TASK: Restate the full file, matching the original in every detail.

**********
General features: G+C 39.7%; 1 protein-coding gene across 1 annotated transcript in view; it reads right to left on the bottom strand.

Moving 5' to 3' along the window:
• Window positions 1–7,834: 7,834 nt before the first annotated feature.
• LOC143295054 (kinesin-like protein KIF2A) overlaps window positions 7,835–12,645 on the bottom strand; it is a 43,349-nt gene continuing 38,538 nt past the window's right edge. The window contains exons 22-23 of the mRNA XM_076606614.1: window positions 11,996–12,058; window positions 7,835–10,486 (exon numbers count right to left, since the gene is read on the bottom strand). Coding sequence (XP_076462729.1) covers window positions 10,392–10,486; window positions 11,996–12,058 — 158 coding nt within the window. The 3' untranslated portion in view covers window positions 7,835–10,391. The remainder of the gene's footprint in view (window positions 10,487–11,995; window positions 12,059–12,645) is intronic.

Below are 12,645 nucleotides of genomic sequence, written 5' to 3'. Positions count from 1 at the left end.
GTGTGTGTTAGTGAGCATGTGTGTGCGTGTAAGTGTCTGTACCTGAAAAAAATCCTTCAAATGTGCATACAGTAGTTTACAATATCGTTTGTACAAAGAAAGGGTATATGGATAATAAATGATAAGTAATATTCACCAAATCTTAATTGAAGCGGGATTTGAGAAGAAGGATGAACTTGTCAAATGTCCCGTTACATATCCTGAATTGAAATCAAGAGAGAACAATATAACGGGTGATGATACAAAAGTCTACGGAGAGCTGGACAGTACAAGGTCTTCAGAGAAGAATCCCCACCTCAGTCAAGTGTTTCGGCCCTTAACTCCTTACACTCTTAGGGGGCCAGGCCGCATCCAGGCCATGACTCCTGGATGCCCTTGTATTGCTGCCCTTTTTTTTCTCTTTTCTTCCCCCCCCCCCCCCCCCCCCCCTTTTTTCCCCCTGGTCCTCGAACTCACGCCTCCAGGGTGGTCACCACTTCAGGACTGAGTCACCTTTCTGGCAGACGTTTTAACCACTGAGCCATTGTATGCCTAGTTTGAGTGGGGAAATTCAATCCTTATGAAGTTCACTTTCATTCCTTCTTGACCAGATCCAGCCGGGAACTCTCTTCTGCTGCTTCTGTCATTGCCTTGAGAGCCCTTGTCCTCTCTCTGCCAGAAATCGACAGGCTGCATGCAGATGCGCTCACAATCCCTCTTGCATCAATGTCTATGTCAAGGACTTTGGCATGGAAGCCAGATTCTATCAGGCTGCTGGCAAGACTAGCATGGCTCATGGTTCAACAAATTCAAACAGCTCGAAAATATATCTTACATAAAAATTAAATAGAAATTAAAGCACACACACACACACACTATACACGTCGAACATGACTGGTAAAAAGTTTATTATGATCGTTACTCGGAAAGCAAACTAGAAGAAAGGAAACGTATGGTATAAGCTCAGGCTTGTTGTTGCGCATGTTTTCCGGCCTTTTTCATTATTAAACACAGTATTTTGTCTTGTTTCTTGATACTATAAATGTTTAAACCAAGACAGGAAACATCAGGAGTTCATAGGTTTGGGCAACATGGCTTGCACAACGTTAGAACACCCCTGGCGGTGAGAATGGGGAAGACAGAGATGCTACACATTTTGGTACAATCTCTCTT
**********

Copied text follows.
General features: G+C 39.7%; 1 protein-coding gene across 1 annotated transcript in view; it reads right to left on the bottom strand.

Moving 5' to 3' along the window:
• Window positions 1–7,834: 7,834 nt before the first annotated feature.
• LOC143295054 (kinesin-like protein KIF2A) overlaps window positions 7,835–12,645 on the bottom strand; it is a 43,349-nt gene continuing 38,538 nt past the window's right edge. The window contains exons 22-23 of the mRNA XM_076606614.1: window positions 11,996–12,058; window positions 7,835–10,486 (exon numbers count right to left, since the gene is read on the bottom strand). Coding sequence (XP_076462729.1) covers window positions 10,392–10,486; window positions 11,996–12,058 — 158 coding nt within the window. The 3' untranslated portion in view covers window positions 7,835–10,391. The remainder of the gene's footprint in view (window positions 10,487–11,995; window positions 12,059–12,645) is intronic.

Below are 12,645 nucleotides of genomic sequence, written 5' to 3'. Positions count from 1 at the left end.
GTGTGTGTTAGTGAGCATGTGTGTGCGTGTAAGTGTCTGTACCTGAAAAAAATCCTTCAAATGTGCATACAGTAGTTTACAATATCGTTTGTACAAAGAAAGGGTATATGGATAATAAATGATAAGTAATATTCACCAAATCTTAATTGAAGCGGGATTTGAGAAGAAGGATGAACTTGTCAAATGTCCCGTTACATATCCTGAATTGAAATCAAGAGAGAACAATATAACGGGTGATGATACAAAAGTCTACGGAGAGCTGGACAGTACAAGGTCTTCAGAGAAGAATCCCCACCTCAGTCAAGTGTTTCGGCCCTTAACTCCTTACACTCTTAGGGGGCCAGGCCGCATCCAGGCCATGACTCCTGGATGCCCTTGTATTGCTGCCCTTTTTTTTCTCTTTTCTTCCCCCCCCCCCCCCCCCCCCCCTTTTTTCCCCCTGGTCCTCGAACTCACGCCTCCAGGGTGGTCACCACTTCAGGACTGAGTCACCTTTCTGGCAGACGTTTTAACCACTGAGCCATTGTATGCCTAGTTTGAGTGGGGAAATTCAATCCTTATGAAGTTCACTTTCATTCCTTCTTGACCAGATCCAGCCGGGAACTCTCTTCTGCTGCTTCTGTCATTGCCTTGAGAGCCCTTGTCCTCTCTCTGCCAGAAATCGACAGGCTGCATGCAGATGCGCTCACAATCCCTCTTGCATCAATGTCTATGTCAAGGACTTTGGCATGGAAGCCAGATTCTATCAGGCTGCTGGCAAGACTAGCATGGCTCATGGTTCAACAAATTCAAACAGCTCGAAAATATATCTTACATAAAAATTAAATAGAAATTAAAGCACACACACACACACACTATACACGTCGAACATGACTGGTAAAAAGTTTATTATGATCGTTACTCGGAAAGCAAACTAGAAGAAAGGAAACGTATGGTATAAGCTCAGGCTTGTTGTTGCGCATGTTTTCCGGCCTTTTTCATTATTAAACACAGTATTTTGTCTTGTTTCTTGATACTATAAATGTTTAAACCAAGACAGGAAACATCAGGAGTTCATAGGTTTGGGCAACATGGCTTGCACAACGTTAGAACACCCCTGGCGGTGAGAATGGGGAAGACAGAGATGCTACACATTTTGGTACAATCTCTCTT